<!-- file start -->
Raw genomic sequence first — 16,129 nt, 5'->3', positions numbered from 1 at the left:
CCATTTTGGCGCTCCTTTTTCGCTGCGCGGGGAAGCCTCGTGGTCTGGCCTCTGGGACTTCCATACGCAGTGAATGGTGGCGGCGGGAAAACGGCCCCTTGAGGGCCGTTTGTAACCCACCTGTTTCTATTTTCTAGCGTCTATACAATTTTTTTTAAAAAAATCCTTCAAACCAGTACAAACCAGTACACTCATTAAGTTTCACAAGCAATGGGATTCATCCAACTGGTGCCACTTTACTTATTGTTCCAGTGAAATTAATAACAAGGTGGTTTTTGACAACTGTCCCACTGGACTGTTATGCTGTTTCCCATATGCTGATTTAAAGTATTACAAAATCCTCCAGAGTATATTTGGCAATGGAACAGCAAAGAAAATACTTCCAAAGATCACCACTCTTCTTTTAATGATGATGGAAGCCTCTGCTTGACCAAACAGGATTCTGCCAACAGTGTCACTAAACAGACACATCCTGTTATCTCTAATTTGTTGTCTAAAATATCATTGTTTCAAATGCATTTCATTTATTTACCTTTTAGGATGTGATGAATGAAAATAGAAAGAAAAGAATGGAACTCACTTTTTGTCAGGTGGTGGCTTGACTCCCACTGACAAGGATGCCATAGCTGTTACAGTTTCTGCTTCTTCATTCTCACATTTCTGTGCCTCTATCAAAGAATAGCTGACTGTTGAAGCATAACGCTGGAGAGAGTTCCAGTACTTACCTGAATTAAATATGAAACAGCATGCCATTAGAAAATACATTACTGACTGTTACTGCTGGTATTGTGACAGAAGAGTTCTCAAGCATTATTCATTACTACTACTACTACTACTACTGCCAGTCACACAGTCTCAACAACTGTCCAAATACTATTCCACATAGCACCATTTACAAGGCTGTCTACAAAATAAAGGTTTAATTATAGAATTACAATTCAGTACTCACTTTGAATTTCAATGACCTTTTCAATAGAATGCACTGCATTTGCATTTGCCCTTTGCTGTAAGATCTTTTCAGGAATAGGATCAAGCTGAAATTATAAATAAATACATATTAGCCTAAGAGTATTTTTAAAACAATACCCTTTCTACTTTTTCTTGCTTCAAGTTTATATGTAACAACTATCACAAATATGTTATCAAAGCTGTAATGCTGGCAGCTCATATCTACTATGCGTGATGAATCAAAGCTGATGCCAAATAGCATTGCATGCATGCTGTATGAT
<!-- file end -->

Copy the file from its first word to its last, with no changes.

Raw genomic sequence first — 16,129 nt, 5'->3', positions numbered from 1 at the left:
CCATTTTGGCGCTCCTTTTTCGCTGCGCGGGGAAGCCTCGTGGTCTGGCCTCTGGGACTTCCATACGCAGTGAATGGTGGCGGCGGGAAAACGGCCCCTTGAGGGCCGTTTGTAACCCACCTGTTTCTATTTTCTAGCGTCTATACAATTTTTTTTAAAAAAATCCTTCAAACCAGTACAAACCAGTACACTCATTAAGTTTCACAAGCAATGGGATTCATCCAACTGGTGCCACTTTACTTATTGTTCCAGTGAAATTAATAACAAGGTGGTTTTTGACAACTGTCCCACTGGACTGTTATGCTGTTTCCCATATGCTGATTTAAAGTATTACAAAATCCTCCAGAGTATATTTGGCAATGGAACAGCAAAGAAAATACTTCCAAAGATCACCACTCTTCTTTTAATGATGATGGAAGCCTCTGCTTGACCAAACAGGATTCTGCCAACAGTGTCACTAAACAGACACATCCTGTTATCTCTAATTTGTTGTCTAAAATATCATTGTTTCAAATGCATTTCATTTATTTACCTTTTAGGATGTGATGAATGAAAATAGAAAGAAAAGAATGGAACTCACTTTTTGTCAGGTGGTGGCTTGACTCCCACTGACAAGGATGCCATAGCTGTTACAGTTTCTGCTTCTTCATTCTCACATTTCTGTGCCTCTATCAAAGAATAGCTGACTGTTGAAGCATAACGCTGGAGAGAGTTCCAGTACTTACCTGAATTAAATATGAAACAGCATGCCATTAGAAAATACATTACTGACTGTTACTGCTGGTATTGTGACAGAAGAGTTCTCAAGCATTATTCATTACTACTACTACTACTACTACTGCCAGTCACACAGTCTCAACAACTGTCCAAATACTATTCCACATAGCACCATTTACAAGGCTGTCTACAAAATAAAGGTTTAATTATAGAATTACAATTCAGTACTCACTTTGAATTTCAATGACCTTTTCAATAGAATGCACTGCATTTGCATTTGCCCTTTGCTGTAAGATCTTTTCAGGAATAGGATCAAGCTGAAATTATAAATAAATACATATTAGCCTAAGAGTATTTTTAAAACAATACCCTTTCTACTTTTTCTTGCTTCAAGTTTATATGTAACAACTATCACAAATATGTTATCAAAGCTGTAATGCTGGCAGCTCATATCTACTATGCGTGATGAATCAAAGCTGATGCCAAATAGCATTGCATGCATGCTGTATGAT